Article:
•Plates with the highest inter/intra-plate ratio were chosen. This
(250,000 compounds). We decided to use IMAP™ technology to
include hypertension, congestive heart failure, thrombosis,
• Hit rate calculations select, direct and prioritize additional screening
ratio of nearest neighbors is designed to rank the most
screen for inhibitors against our target PDE to test our theory.
glaucoma, asthma, autoimmune disease and inflammation.
IMAP™ is both a homogeneous and non-radioactive assay
•Nearly 15,000 compounds were chosen to represent the 250,000
Array’s Diversity Library (ADL) contains over 250,000 compounds and
technology. This poster reviews our experience with predictive
is divided into 70 individual libraries according to their core structures.
compounds in Array’s diversity library.
and focused library screens to discover PDE inhibitors.
The Validation Library is a sub-selection of the ADL that contains a representative collection of compounds from each library (~15,000 total).
MP to PDE4
on Flow Cha
IMAPTM (Immobilized Metal Assay for Phosphochemicals) is a non-
•Constructed a homology model of PDEx with Composer, based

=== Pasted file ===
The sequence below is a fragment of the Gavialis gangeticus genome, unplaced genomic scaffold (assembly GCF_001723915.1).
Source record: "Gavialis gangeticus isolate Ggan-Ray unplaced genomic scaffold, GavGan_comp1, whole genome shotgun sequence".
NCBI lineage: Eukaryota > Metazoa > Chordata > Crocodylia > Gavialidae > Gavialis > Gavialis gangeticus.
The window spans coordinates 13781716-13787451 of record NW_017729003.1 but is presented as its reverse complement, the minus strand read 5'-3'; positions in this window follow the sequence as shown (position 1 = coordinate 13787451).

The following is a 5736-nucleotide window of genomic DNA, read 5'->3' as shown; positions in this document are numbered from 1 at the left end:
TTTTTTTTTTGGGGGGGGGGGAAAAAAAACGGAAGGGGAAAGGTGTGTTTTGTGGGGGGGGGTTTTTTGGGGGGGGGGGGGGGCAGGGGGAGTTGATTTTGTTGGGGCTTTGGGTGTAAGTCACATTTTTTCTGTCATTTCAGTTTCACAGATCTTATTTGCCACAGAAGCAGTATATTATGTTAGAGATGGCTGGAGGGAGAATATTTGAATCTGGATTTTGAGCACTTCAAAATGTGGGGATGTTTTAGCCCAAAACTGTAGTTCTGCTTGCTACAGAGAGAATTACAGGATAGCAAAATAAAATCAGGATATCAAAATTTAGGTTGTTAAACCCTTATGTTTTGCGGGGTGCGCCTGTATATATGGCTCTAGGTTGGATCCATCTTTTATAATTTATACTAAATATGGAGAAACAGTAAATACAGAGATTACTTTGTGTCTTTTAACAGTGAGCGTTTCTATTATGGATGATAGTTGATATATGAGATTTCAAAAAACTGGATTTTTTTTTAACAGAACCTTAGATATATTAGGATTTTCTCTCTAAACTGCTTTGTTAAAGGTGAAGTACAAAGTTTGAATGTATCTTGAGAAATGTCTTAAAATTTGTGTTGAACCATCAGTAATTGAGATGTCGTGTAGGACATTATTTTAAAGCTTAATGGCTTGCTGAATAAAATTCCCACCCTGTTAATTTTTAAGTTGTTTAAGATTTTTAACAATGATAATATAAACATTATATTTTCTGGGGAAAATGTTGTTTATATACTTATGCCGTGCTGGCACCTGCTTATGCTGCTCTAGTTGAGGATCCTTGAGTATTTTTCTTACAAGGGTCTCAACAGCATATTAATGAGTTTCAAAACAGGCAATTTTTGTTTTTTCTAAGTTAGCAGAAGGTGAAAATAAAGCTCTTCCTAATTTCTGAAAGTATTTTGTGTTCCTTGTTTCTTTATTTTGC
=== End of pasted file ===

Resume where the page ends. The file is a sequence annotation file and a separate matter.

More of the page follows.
radioactive, Fluorescence Polarization, homogeneous assay developed by
on the published coordinates of PDE4B2B (1.77 Å – PDB Code
Molecular Devices. Its proprietary beads are nanoparticles derivatized with
trivalent metal ions that bind to a linear form of phosphates or
•Coordinates for Array Library compounds were generated via
phosphorylated peptides. In the cAMP assay, a low signal is observed when
the substrate (FL-cAMP) cannot bind to the beads. Conversely, a high FP
signal occurs when the product (AMP) binds to the beads.
•Carried out a virtual screen of the Array Validation library with
GOLD (version 2.0) docking program. Compounds that utilized
H-bonds to Gln284 were scored higher. All compounds were
rescored with the Cscore scoring function (Tripos).
•Libraries with the greatest percentage of high scoring compounds
•Final virtual screen highlighted libraries A-J as sources for potential
A recommended reaction assay volume of 20 µL was reduced to 5 µL with minimal signal loss (∆mP of 250 to ~200). Signal was stable for at least 24 hours.